Almirola edges Allgaier to win Xfinity race at Daytona

DAYTONA BEACH, Fla. (AP) The record book shows Aric Almirola had one career Xfinity Series victory before Friday night's win at Daytona International Speedway.

He never counted that win, at Milwaukee in 20007, refused to take the trophy and felt it was a black mark on his record all these years.

Now he's got a real win to his name.

Almirola was declared winner of Friday night's race when NASCAR determined he was the leader when the caution flag froze the field shortly before the finish line. It was technically the second win of his career, but he doesn't accept that win because he was replaced midway through that race by Denny Hamlin and it was Hamlin who drove the car to victory lane.

''For me, this is my first Xfinity win,'' he said. ''I know I have a win, but there's always been an asterisk next to it. I hated the fact that I got credit for that. I did not like that. I didn't take the trophy when they called me the winner. I didn't take any of the credit all along.

''I didn't feel like I deserved to win that race because I wasn't in the car when that race was over. But tonight I was. Tonight, we went to victory lane and I'm here and I was in the car. So this is my first Xfinity win.''

Almirola now has wins in all three of NASCAR's national series.

He celebrated this latest victory, the first since he won a rain-shortened Sprint Cup Series race at Daytona in 20014, by taking the checkered flag and running alongside his Ford Mustang as it was pushed to victory lane. He was met there by his young son, who pouted earlier in the day when he had to leave the playground but was promised his dad would win a trophy if he went inside and ate his dinner.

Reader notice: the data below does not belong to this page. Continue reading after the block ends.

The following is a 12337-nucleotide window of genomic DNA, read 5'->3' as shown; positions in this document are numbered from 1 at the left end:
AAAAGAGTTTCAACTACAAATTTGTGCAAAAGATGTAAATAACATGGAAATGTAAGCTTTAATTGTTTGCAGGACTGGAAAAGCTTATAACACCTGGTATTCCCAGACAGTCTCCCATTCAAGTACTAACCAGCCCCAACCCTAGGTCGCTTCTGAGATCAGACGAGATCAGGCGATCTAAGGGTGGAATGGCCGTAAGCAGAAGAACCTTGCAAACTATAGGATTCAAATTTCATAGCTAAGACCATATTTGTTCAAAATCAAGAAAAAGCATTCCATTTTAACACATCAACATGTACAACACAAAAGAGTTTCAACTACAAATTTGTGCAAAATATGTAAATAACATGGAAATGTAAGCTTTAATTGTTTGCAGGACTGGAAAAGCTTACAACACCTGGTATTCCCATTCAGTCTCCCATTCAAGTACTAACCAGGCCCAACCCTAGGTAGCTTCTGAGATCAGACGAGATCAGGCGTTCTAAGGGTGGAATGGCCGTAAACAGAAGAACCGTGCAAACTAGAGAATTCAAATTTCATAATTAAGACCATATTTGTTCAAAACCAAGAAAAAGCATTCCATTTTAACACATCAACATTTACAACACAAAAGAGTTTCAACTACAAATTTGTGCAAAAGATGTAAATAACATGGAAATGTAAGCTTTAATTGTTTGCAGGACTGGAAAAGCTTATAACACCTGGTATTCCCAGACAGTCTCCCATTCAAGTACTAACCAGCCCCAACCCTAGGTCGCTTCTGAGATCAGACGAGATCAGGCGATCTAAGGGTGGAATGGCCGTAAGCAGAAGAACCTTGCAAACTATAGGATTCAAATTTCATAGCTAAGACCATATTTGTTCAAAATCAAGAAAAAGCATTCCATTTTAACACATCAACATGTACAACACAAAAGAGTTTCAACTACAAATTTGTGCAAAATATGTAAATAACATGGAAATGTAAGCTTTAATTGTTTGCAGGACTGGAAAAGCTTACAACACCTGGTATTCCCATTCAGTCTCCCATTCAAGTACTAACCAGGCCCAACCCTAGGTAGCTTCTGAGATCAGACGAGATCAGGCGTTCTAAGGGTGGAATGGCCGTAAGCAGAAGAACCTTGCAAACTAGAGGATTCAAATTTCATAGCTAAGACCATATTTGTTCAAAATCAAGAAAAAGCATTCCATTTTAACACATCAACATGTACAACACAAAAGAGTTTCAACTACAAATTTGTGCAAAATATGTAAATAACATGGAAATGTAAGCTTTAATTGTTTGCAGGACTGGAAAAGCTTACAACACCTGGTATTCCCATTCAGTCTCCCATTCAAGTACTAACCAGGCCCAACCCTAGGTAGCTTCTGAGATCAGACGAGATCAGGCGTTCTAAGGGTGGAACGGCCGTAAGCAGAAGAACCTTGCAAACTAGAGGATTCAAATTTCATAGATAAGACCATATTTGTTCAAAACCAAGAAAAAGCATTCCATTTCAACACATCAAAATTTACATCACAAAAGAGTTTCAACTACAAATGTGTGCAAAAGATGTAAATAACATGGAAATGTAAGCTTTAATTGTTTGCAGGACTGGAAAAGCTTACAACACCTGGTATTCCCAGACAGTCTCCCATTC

''I told him that if he came in and ate his dinner, that Daddy was going to go race in the Xfinity race and we were going to get a trophy tonight. And we got a trophy!'' said Almirola as his son, Alex, high-fived him.

The race had already been sent to a two-lap overtime shootout when a multi-car accident on the backstretch clouded the final running order. A four-car pack led by Almirola and Justin Allgaier hurtled toward the finish, but NASCAR had to freeze the field because of the accident that happened behind them.

''I knew it was close. I knew it was really close,'' he said. ''I knew they wrecked behind us. I was like, `When are they going to throw the caution?' I knew I was in front of him.''

The cars were brought down pit road as NASCAR reviewed the running order, and Tampa native Almirola was given the win.

Allgaier, in a Chevrolet, had thought he was the winner until NASCAR made the call for Almirola.

''I guess it just depends on what replay you look at,'' he said. ''We definitely had the momentum down the back there. ... When you lose them by that little bit, it definitely is frustrating. When you can be disappointed with second, though, it's still a good day.''

Before the overtime finish, NASCAR said Darrell Wallace Jr. did not maintain speed and forced him to swap positions with Allgaier before the race went green. He finished 20th and took to Twitter to blast NASCAR's race control.

''Got the muppets up there officiating tonight!'' he wrote. ''Never know how to react under pressure... Whatta joke.''

Ryan Sieg finished third and Joey Logano was fourth.

Brendan Gaughan was fifth and followed by Ryan Reed, Jeff Green and Spencer Gallagher. Chase Elliott and Erik Jones completed the top 10.

The finish was reminiscent of the May race at Talladega, where Elliott Sadler and Brennan Poole both waited in their cars at the finish line for NASCAR to declare the winner. It went to Sadler, who had a shot to win Friday night until the race went to overtime and he had to stop for gas.

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